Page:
Cuban leader Castro who defied US, dies at 90

0
84

Havana—Fidel Castro, the fiery apostle of revolution who brought the Cold War to the Western Hemisphere in 1959 and then defied the United States for nearly half a century as Cuba’s top leader, bedeviling 11 American presidents and briefly pushing the world to the brink of nuclear war, died Friday. He was 90.
His death was announced by Cuban state television. Fidel Castro will be interred in a cemetery on December 4 in the eastern city of Santiago, following several days of mourning and a tour of his ashes throughout Cuba, the country’s government has announced.
Castro grew up near Santiago and attended school there as a youth. He also proclaimed the victory of the Cuban Revolution from a balcony at Santiago’s city hall.
Beginning Monday at 9 a.m., there will be a memorial for the public to pay their respects at Memorial a José Martí in Havana. The memorial will run until Tuesday at noon.
On those days, Cubans throughout the country will have the chance to pay homage and pledge their allegiance by signing a “solemn oath of complying with the concept of the revolution.”
There will also be a mass gathering in Havana’s Plaza de la Revolucion, where Castro often addressed massive crowds for hours.
Then on Wednesday, Castro’s ashes will make a cross-country tour from Havana to Santiago, that will end on Saturday, December 3. At 7 p.m. that day, there will be another mass gathering in the Plaza Antonio Maceo.
The following day, on Sunday, December 4, Castro’s remains will be interred at Cementerio Santa Ifigenia.
In declining health for several years, Mr. Castro had orchestrated what he hoped would be the continuation of his Communist revolution, stepping aside in 2006 when he was felled by a serious illness. He provisionally ceded much of his power to his younger brother Raúl, now 85, and two years later formally resigned as president.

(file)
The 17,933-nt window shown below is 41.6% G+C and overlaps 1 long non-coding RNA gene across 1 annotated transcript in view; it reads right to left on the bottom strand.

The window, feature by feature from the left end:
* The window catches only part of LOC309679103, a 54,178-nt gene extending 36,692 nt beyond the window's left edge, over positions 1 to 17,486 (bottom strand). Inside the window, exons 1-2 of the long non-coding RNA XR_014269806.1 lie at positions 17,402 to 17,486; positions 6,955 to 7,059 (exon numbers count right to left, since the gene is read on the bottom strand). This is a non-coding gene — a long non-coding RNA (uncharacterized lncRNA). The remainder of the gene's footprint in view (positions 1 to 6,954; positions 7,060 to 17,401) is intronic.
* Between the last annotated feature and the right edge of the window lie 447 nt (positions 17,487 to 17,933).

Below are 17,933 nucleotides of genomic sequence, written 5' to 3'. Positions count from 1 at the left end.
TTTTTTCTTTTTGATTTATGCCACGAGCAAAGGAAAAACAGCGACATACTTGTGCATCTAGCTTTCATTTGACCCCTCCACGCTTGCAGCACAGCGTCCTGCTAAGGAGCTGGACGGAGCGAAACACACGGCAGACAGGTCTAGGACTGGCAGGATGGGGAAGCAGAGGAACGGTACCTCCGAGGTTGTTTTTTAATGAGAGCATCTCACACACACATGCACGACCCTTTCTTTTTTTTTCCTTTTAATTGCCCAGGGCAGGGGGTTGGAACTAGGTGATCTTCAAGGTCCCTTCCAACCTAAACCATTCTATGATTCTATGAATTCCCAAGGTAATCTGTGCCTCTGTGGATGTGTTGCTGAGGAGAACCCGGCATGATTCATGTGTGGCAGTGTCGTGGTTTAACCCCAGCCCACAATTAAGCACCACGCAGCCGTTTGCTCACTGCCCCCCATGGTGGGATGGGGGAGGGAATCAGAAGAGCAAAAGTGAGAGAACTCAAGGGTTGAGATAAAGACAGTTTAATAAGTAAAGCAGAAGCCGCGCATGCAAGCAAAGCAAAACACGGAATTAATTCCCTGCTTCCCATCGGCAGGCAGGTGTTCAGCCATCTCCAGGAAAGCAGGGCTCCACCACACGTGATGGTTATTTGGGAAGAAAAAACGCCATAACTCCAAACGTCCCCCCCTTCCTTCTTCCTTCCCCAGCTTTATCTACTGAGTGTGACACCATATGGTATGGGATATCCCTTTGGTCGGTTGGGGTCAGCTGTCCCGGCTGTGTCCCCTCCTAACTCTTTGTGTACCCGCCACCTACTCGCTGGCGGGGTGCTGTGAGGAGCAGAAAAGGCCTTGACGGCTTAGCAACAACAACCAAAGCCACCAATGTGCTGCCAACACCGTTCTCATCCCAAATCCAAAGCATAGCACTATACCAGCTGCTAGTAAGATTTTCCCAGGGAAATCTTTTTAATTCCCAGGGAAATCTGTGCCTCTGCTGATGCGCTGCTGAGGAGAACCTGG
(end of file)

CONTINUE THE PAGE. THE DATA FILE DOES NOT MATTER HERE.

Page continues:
Raúl Castro, who had fought alongside Fidel Castro from the earliest days of the insurrection and remained minister of defense and his brother’s closest confidant, has ruled Cuba since then, although he has told the Cuban people he intends to resign in 2018.
Fidel Castro had held onto power longer than any other living national leader except Queen Elizabeth II. He became a towering international figure whose importance in the 20th century far exceeded what might have been expected from the head of state of a Caribbean island nation of 11 million people.
The bearded Fidel Castro took power in a 1959 revolution and ruled Cuba for 49 years with a mix of charisma and iron will, creating a one-party state and becoming a central figure in the Cold War.
He was demonised by the United States and its allies but admired by many leftists around the world, especially socialist revolutionaries in Latin America and Africa.
Transforming Cuba from a playground for rich Americans into a symbol of resistance to Washington, Castro outlasted nine US presidents in power.
He fended off a CIA-backed invasion at the Bay of Pigs in 1961 as well as countless assassination attempts. His alliance with Moscow helped trigger the Cuban Missile Crisis in 1962, a 13-day showdown with the United States that brought the world the closest it has been to nuclear war.
Wearing green military fatigues and chomping on cigars for many of his years in power, Castro was famous for long, fist-pounding speeches filled with blistering rhetoric, often aimed at the United States.
At home, he swept away capitalism and won support for bringing schools and hospitals to the poor. But he also created legions of enemies and critics, concentrated among Cuban exiles in Miami who fled his rule and saw him as a ruthless tyrant.
In the end it was not the efforts of Washington and Cuban exiles nor the collapse of Soviet communism that ended his rule. Instead, illness forced him to cede power to his younger brother Raul Castro, provisionally in 2006 and definitively in 2008.
Although Raul Castro always glorified his older brother, he has changed Cuba since taking over by introducing market-style economic reforms and agreeing with the United States in December to re-establish diplomatic ties and end decades of hostility.
Six weeks later, Fidel Castro offered only lukewarm support for the deal, raising questions about whether he approved of ending hostilities with his longtime enemy.
In his final years, Fidel Castro no longer held leadership posts. He wrote newspaper commentaries on world affairs and occasionally met with foreign leaders but he lived in semi-seclusion.
His death – which would once have thrown a question mark over Cuba’s future – seems unlikely to trigger a crisis as Raul Castro, 85, is firmly ensconced in power.—Agencies